Two administrators from outside the Africana Studies and Research Center will oversee the department after the College of Arts and Sciences failed to find a professor “both willing to serve and acceptable to a substantial majority of the Africana faculty,” Dean Peter Lepage announced Monday.Robert Harris Jr., former director of Africana, resigned this July in protest after the University decided to transfer the center to the College of Arts and Sciences, a move that unleashed sustained and passionate opposition from faculty and students throughout last year.Africana will be the only department in the college supervised by an administrator who has not held a teaching position in the field, Lepage said. Two senior associate deans, Prof. Elizabeth Adkins Regan, psychology and biology, and Prof. David Harris, sociology — who until recently worked for President Barack Obama’s administration — were chosen to oversee the center. Lepage added that finding leadership for Africana was especially important given the immediate plans to significantly expand Africana faculty. Africana currently has eight faculty members, and the college hopes to add three to five more — a “transformative number” — he said.“This is about building up Africana; it genuinely is,” Lepage said.While saying he needed more time to learn the full context of the decision, Zach Murray ’11, former co-president of Black Students United and a student in Africana, said Lepage was neglecting the fact that many faculty, following Harris’ lead, refuse to assume leadership roles in an administrative restructuring they opposed.“He flat out ignored that these faculty are protesting,” Murray said.He added that he was unaware of “any precedent for the administration taking over a department.”“I thought academics governed academic departments, not administrators … you wouldn’t have in the history or econ. department a central administrator coming in and becoming director,” he said.Furthermore, Murray said that the decision confirms many of the protesters’ fears that the transfer would lead to a loss of autonomy for Africana. “[Lepage] brought in deans to implement all these changes, but to me that goes to the problem that Africana faculty were bringing up: that the College of Arts and Sciences would bring administrators who are not within the Africana Center,” Murray said. Several Africana faculty did not respond to requests for comment Monday night. Lepage insisted that, although the arrangement was unusual, the college had no choice but to appoint an administrator outside the center. “It was very clear from that polling [of faculty] that there was no consensus about who should lead the appointment,” Lepage said. “We tried, but we couldn’t find someone who wanted to do it and had sufficiently broad support.”Still, Lepage said he was optimistic about the future of the center under its new supervisors.“Offering the leadership of Elizabeth and David reflects the college’s commitment to providing Africana with its best opportunity to thrive,” he said.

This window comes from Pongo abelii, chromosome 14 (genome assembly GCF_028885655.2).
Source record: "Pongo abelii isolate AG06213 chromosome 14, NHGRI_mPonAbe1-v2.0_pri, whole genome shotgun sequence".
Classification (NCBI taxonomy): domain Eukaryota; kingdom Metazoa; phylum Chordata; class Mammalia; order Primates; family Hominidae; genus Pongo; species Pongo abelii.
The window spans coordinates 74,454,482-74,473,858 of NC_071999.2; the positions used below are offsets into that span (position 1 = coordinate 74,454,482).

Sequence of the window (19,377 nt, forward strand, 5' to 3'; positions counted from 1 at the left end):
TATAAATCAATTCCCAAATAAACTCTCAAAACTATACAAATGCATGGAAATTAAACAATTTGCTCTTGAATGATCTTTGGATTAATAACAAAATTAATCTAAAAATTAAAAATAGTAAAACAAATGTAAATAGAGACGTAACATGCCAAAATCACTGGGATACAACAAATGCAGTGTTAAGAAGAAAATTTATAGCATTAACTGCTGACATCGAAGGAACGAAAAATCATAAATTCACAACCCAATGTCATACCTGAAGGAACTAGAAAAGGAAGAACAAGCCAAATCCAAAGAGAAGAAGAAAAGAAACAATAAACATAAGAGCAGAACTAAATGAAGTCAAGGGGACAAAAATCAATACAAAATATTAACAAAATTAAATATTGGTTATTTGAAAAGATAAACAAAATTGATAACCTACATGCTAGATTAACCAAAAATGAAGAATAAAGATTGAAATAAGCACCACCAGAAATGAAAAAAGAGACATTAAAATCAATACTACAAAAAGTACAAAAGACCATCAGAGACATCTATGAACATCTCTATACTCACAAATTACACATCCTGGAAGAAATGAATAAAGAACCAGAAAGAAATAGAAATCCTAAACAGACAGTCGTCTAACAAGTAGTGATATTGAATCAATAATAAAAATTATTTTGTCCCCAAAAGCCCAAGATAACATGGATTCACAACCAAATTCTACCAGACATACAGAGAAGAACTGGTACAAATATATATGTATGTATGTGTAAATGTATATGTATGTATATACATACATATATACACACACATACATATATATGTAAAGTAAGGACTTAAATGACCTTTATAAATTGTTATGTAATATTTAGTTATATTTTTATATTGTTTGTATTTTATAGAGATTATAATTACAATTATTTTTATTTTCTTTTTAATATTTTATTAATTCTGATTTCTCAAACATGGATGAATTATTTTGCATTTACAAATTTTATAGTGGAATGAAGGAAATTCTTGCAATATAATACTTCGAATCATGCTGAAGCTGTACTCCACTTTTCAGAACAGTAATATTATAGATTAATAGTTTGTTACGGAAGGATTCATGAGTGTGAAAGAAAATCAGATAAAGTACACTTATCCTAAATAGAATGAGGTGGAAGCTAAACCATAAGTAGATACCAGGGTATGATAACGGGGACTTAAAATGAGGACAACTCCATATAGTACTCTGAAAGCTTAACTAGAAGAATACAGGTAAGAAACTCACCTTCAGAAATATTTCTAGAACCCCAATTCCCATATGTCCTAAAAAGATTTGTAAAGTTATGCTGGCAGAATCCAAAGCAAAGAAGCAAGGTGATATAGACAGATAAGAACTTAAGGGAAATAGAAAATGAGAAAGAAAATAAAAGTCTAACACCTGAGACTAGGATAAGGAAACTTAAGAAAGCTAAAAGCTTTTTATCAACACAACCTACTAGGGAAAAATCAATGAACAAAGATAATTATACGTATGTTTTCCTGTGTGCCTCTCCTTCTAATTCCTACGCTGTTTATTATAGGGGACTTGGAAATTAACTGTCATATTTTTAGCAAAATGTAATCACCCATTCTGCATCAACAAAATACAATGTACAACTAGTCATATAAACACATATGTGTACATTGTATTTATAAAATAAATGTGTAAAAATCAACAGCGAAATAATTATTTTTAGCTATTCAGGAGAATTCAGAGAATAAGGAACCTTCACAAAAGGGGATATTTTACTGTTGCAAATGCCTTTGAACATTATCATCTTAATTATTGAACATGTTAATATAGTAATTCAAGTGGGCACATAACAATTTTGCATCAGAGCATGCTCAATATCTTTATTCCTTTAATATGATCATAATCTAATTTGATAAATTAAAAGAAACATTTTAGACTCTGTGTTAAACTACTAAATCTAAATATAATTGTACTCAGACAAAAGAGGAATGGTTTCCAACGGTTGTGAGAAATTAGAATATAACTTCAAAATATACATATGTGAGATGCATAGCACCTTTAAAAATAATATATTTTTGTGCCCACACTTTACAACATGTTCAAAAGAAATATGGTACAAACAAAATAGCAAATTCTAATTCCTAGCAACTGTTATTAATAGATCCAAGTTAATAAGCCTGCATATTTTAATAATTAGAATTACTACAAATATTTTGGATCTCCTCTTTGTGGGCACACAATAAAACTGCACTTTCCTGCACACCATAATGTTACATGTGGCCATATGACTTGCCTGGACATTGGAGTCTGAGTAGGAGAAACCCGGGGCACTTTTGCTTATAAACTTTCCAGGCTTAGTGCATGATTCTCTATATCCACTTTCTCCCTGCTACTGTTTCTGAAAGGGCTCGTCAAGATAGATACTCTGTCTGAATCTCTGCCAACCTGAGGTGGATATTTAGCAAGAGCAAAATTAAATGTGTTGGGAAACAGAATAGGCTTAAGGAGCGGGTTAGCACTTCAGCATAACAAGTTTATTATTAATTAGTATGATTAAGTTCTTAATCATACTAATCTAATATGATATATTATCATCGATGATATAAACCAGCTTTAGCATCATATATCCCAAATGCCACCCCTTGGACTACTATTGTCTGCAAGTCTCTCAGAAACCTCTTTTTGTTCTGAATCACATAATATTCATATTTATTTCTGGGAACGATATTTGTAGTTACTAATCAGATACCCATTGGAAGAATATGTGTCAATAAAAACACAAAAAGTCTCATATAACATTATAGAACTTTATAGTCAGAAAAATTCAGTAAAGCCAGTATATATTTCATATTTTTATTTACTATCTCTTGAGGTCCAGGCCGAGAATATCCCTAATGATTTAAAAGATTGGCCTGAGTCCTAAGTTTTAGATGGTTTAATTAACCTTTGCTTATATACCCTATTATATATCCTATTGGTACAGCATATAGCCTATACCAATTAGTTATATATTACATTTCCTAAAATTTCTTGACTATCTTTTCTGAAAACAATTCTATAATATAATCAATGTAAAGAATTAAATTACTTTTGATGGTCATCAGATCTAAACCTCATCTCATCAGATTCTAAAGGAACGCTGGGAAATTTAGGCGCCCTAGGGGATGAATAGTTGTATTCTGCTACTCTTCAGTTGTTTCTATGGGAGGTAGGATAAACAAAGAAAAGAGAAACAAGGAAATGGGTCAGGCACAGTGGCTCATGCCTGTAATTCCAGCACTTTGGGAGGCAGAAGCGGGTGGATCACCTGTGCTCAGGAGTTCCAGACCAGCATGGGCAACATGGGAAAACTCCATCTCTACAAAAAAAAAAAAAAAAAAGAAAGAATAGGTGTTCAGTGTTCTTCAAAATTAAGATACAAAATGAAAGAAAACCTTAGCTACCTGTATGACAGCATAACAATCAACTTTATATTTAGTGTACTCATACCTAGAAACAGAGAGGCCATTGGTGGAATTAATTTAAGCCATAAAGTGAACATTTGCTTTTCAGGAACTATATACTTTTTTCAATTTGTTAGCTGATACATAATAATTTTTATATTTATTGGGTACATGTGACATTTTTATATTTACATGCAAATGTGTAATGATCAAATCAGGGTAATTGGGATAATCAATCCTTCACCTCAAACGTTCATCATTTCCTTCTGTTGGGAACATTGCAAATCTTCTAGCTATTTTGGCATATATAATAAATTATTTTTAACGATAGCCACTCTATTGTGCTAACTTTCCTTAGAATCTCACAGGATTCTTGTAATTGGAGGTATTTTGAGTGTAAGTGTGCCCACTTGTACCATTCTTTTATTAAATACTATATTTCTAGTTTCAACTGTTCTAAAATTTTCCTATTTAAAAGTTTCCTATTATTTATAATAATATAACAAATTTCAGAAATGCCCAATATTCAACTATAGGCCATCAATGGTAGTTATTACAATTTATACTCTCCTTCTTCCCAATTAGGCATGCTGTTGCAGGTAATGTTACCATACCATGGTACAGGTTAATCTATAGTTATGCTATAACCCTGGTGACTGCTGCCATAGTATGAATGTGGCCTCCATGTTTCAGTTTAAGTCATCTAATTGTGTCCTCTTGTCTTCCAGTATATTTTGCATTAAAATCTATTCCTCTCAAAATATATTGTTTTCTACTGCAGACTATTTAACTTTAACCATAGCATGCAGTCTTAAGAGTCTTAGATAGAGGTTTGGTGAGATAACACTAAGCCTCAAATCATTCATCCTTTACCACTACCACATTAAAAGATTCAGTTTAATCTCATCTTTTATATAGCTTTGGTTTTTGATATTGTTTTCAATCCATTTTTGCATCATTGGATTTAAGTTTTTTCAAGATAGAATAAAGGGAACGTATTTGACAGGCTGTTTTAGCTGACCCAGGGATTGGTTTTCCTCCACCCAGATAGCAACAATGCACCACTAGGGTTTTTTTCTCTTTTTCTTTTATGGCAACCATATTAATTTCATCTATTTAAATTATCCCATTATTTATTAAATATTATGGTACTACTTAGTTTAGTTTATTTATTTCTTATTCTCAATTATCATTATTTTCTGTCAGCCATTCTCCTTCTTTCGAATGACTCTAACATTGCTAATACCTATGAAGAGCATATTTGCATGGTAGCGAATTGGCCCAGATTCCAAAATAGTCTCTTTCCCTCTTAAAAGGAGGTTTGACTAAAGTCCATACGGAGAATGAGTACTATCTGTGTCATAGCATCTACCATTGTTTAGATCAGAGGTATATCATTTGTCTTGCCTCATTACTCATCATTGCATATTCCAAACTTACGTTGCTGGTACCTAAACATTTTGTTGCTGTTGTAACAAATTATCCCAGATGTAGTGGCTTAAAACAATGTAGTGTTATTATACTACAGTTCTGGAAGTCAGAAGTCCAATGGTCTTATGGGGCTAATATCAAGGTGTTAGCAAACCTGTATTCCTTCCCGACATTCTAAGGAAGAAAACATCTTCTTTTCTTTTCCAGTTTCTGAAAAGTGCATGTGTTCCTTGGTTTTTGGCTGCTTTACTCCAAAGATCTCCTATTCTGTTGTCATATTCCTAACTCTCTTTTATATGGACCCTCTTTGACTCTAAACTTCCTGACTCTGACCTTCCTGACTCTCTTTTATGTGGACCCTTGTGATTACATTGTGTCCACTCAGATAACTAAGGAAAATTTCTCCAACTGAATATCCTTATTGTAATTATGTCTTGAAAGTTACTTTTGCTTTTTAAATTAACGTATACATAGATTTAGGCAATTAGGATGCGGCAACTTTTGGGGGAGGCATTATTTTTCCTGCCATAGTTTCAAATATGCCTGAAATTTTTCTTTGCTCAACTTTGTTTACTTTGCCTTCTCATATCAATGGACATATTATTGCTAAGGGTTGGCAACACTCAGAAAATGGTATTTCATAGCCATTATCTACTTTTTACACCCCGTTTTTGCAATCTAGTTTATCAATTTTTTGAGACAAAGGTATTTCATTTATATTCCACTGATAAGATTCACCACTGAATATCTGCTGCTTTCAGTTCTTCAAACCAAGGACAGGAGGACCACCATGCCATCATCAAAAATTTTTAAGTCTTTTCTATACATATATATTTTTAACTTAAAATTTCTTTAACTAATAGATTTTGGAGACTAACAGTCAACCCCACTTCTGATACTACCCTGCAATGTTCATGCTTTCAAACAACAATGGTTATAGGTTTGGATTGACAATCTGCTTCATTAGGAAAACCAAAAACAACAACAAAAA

Clarification: This article originally stated that Africana will be the only department headed by someone with “little experience” in the field. Unlike administrators in other departments, the new deans have not held teaching appointments in the area of study they will be directing. However, as Dean Peter Lepage’s office pointed out on Tuesday, they do have administrative and research experience related to Africana.
Original Author: Jeff Stein